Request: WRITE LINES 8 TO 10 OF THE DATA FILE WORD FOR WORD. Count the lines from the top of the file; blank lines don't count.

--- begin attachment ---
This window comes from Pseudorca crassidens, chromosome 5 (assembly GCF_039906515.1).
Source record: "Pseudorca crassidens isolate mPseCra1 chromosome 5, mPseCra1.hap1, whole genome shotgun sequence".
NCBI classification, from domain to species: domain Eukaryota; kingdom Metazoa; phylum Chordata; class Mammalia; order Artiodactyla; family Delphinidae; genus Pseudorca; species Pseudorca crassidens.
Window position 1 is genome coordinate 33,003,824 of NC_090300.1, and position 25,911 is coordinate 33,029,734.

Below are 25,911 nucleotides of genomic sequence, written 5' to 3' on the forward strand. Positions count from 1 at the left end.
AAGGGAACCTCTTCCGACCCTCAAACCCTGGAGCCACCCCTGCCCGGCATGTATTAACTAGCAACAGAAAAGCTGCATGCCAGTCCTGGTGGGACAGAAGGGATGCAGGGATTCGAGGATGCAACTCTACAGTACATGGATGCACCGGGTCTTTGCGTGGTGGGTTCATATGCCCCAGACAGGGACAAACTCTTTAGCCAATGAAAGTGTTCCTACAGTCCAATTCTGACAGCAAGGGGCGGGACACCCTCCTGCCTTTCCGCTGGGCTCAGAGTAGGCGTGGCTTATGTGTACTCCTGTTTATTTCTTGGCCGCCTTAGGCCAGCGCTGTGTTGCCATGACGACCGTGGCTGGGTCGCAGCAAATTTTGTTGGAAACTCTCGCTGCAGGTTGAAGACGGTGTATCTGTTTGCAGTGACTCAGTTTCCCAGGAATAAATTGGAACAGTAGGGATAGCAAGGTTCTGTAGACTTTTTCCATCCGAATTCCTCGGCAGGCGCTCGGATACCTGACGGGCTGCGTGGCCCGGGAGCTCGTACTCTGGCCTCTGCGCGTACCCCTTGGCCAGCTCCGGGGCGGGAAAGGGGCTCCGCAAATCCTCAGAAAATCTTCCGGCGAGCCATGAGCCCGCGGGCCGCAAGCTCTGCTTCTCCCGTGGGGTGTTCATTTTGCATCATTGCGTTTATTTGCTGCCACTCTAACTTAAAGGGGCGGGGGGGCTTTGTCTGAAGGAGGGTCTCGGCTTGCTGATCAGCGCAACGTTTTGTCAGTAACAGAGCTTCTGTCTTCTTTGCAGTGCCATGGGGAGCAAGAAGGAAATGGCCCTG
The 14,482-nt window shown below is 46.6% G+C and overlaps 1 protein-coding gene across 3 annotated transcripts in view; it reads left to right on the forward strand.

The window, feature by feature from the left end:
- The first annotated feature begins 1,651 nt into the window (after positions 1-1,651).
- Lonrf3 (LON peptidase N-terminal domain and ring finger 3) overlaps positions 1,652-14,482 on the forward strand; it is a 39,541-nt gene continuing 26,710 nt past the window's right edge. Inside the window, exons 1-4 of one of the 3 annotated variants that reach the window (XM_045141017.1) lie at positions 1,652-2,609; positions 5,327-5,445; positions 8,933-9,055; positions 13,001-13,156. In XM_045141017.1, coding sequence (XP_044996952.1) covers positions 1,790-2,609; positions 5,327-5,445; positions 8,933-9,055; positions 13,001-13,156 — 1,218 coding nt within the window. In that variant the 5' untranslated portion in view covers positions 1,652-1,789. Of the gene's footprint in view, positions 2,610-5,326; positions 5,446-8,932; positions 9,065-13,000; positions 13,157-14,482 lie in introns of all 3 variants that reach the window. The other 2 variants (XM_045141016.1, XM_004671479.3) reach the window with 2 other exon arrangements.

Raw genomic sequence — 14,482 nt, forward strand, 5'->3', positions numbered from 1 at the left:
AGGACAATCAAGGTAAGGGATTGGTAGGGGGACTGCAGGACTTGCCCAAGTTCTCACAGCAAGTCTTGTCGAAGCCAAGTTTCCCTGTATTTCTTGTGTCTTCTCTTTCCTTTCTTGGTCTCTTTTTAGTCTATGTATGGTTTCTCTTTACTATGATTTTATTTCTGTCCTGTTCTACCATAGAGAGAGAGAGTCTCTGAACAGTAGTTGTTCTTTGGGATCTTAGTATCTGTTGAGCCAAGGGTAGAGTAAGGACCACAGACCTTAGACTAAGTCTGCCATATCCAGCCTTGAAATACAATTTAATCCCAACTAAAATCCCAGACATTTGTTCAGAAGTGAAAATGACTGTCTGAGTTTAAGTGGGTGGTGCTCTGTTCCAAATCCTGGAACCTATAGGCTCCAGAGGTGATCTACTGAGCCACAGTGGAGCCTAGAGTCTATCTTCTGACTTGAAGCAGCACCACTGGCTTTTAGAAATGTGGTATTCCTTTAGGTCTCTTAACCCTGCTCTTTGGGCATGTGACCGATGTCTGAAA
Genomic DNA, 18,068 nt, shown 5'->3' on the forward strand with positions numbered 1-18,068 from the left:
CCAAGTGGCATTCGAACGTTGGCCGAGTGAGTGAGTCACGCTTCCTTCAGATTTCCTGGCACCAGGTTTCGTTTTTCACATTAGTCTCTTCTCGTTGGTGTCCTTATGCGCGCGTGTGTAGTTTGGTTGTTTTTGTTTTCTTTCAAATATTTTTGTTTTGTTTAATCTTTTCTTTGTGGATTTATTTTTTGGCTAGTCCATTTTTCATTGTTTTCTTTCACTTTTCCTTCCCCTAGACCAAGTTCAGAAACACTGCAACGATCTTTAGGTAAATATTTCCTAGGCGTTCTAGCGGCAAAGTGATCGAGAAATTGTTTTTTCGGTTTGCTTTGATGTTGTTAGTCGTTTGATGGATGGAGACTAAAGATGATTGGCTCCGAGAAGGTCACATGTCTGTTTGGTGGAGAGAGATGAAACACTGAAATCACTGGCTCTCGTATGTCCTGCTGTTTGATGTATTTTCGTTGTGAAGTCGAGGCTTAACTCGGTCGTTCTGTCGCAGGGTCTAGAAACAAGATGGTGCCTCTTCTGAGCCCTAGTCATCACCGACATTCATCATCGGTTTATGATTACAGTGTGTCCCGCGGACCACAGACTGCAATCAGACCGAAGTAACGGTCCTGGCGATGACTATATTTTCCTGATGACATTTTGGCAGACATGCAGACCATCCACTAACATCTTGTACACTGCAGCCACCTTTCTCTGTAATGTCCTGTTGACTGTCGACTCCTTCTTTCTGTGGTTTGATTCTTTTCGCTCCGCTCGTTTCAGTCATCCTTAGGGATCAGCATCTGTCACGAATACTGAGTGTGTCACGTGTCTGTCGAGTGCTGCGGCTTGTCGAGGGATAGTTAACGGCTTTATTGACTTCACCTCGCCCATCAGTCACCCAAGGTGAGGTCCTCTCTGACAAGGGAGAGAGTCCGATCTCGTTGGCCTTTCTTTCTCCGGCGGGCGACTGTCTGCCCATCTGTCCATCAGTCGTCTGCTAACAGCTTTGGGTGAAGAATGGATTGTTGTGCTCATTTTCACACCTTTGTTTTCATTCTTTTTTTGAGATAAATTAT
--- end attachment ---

The window, feature by feature from the left end:
- The first annotated feature begins 1,651 nt into the window (after positions 1-1,651).
- Lonrf3 (LON peptidase N-terminal domain and ring finger 3) overlaps positions 1,652-14,482 on the forward strand; it is a 39,541-nt gene continuing 26,710 nt past the window's right edge. Inside the window, exons 1-4 of one of the 3 annotated variants that reach the window (XM_045141017.1) lie at positions 1,652-2,609; positions 5,327-5,445; positions 8,933-9,055; positions 13,001-13,156. In XM_045141017.1, coding sequence (XP_044996952.1) covers positions 1,790-2,609; positions 5,327-5,445; positions 8,933-9,055; positions 13,001-13,156 — 1,218 coding nt within the window. In that variant the 5' untranslated portion in view covers positions 1,652-1,789. Of the gene's footprint in view, positions 2,610-5,326; positions 5,446-8,932; positions 9,065-13,000; positions 13,157-14,482 lie in introns of all 3 variants that reach the window. The other 2 variants (XM_045141016.1, XM_004671479.3) reach the window with 2 other exon arrangements.